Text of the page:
Jean Stone, who worked for years as a program-integrity senior specialist at the Centers for Medicare and Medicaid Services, said that hospice was a particularly thorny sector to police for three reasons: “No one wants to be seen as limiting an important service”; it’s difficult to retrospectively judge a patient’s eligibility; and “no one wants to talk about the end of life.” Although a quarter of all people in hospice enter it only in their final five days, most of the Medicare spending on hospice is for patients whose stays exceed six months. In 2018, the Office of Inspector General at the Department of Health and Human Services estimated that inappropriate billing by hospice providers had cost taxpayers “hundreds of millions of dollars.” Stone and others I spoke to believe the figure to be far higher.

Some hospice firms bribe physicians to bring them new patients by offering all-expenses-paid trips to Las Vegas nightclubs, complete with bottle service and private security details. (The former mayor of Rio Bravo, Texas, who was also a doctor, received outright kickbacks.) Other audacious for-profit players enlist family and friends to act as make-believe clients, lure addicts with the promise of free painkillers, dupe people into the program by claiming that it’s free home health care or steal personal information to enroll “phantom patients.” A 29-year-old pregnant woman learned that she’d been enrolled in Revelation Hospice, in the Mississippi Delta (which at one time discharged 93% of its patients alive), only when she visited her doctor for a blood test. In Frisco, Texas, according to the FBI, a hospice owner tried to evade the Medicare-repayment problem by instructing staff to overdose patients who were staying on the service too long. He texted a nurse about one patient: “He better not make it tomorrow. Or I will blame u.” The owner was sentenced to more than 13 years in prison for fraud, in a plea deal that made no allegations about patient deaths.

A medical background is not required to enter the business. I’ve come across hospices owned by accountants; vacation-rental superhosts; a criminal-defense attorney who represented a hospice employee convicted of fraud and was later investigated for hospice fraud himself; and a man convicted of drug distribution who went on to fraudulently bill Medicare more than $5 million for an end-of-life-care business that involved handling large quantities of narcotics.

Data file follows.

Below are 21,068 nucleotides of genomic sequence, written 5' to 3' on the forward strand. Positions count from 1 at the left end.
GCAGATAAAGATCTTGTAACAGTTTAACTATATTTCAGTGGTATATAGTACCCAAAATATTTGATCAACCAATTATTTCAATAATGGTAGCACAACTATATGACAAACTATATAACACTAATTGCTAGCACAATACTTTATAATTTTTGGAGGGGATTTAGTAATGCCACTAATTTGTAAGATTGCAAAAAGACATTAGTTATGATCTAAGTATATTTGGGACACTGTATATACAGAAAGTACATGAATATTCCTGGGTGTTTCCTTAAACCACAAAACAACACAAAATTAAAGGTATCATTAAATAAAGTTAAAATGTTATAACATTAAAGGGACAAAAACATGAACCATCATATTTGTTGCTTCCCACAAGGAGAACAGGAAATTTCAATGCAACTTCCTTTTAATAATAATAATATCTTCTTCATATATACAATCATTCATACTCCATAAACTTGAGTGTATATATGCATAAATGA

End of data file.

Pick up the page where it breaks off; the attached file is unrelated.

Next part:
Once a hospice is up and running, oversight is scarce. Regulations require surveyors to inspect hospice operations once every three years, even though complaints about quality of care are widespread. A government review of inspection reports from 2012 to 2016 found that the majority of all hospices had serious deficiencies, such as failures to train staff, manage pain and treat bedsores. Still, regulators rarely punish bad actors. Between 2014 and 2017, according to the Government Accountability Office, only 19 of the more than 4,000 U.S. hospices were cut off from Medicare funding.

Because patients who enroll in the service forgo curative care, hospice may harm patients who aren’t actually dying. Sandy Morales, who until recently was a case manager at the California Senior Medicare Patrol hotline, told me about a cancer patient who’d lost access to his chemotherapy treatment after being put in hospice without his knowledge. Other unwitting recruits were denied kidney dialysis, mammograms, coverage for lifesaving medications or a place on the waiting list for a liver transplant. In response to concerns from families, Morales and her community partners recently posted warnings in Spanish and English in senior apartment buildings, libraries and doughnut shops across the state. “Have you suddenly lost access to your doctor?” the notices read. “Can’t get your medications at the pharmacy? Beware! You may have been tricked into signing up for a program that is medically unnecessary for you.”

Some providers capitalize on the fact that most hospice care takes place behind closed doors, and that those who might protest poor treatment are often too sick or stressed to do so. One way of increasing company returns is to ghost the dying. A 2016 study in JAMA Internal Medicine of more than 600,000 patients found that 12% received no visits from hospice workers in the last two days of life. (Patients who died on a Sunday had some of the worst luck.) For-profit hospices have been found to have higher rates of no-shows and substantiated complaints than their nonprofit counterparts, and to disproportionately discharge patients alive when they approach Medicare’s reimbursement limit.

A huge factor here is that long-term care for chronically ill elderly people is so poorly managed in this country that lots of families have to go broke just to become eligible for government-funded programs. And naturally the line between “the chronically ill” and “the terminally ill” is often very fuzzy — quite profitably so, this being America and all. And when it becomes profitable to move people back and forth between these categories, well we’re good at that too, even if it sometimes requires “nudging” some recalcitrant “terminally ill” patients that aren’t cooperating with their diagnosis.